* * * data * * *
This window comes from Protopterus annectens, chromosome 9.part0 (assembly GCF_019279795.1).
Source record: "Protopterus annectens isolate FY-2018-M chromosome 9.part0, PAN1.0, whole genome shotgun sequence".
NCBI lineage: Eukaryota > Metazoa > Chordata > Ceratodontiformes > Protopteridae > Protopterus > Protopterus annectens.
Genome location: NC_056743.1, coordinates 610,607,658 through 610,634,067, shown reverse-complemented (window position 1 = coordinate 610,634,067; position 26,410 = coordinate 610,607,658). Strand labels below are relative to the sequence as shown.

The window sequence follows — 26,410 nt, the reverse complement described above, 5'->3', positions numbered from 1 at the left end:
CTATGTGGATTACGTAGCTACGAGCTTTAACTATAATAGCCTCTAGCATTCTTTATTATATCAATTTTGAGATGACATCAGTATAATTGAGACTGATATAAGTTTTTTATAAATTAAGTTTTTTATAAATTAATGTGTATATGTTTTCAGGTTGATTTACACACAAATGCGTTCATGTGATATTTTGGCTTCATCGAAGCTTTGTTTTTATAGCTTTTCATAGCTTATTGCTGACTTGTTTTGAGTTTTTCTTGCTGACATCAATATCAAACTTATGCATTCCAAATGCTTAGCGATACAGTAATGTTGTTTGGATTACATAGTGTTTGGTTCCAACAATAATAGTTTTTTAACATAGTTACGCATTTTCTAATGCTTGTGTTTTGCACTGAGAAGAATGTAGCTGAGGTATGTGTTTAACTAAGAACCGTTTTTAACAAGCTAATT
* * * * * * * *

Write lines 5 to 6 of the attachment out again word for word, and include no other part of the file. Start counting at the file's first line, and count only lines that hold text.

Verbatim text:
The window sequence follows — 26,410 nt, the reverse complement described above, 5'->3', positions numbered from 1 at the left end:
CTATGTGGATTACGTAGCTACGAGCTTTAACTATAATAGCCTCTAGCATTCTTTATTATATCAATTTTGAGATGACATCAGTATAATTGAGACTGATATAAGTTTTTTATAAATTAAGTTTTTTATAAATTAATGTGTATATGTTTTCAGGTTGATTTACACACAAATGCGTTCATGTGATATTTTGGCTTCATCGAAGCTTTGTTTTTATAGCTTTTCATAGCTTATTGCTGACTTGTTTTGAGTTTTTCTTGCTGACATCAATATCAAACTTATGCATTCCAAATGCTTAGCGATACAGTAATGTTGTTTGGATTACATAGTGTTTGGTTCCAACAATAATAGTTTTTTAACATAGTTACGCATTTTCTAATGCTTGTGTTTTGCACTGAGAAGAATGTAGCTGAGGTATGTGTTTAACTAAGAACCGTTTTTAACAAGCTAATT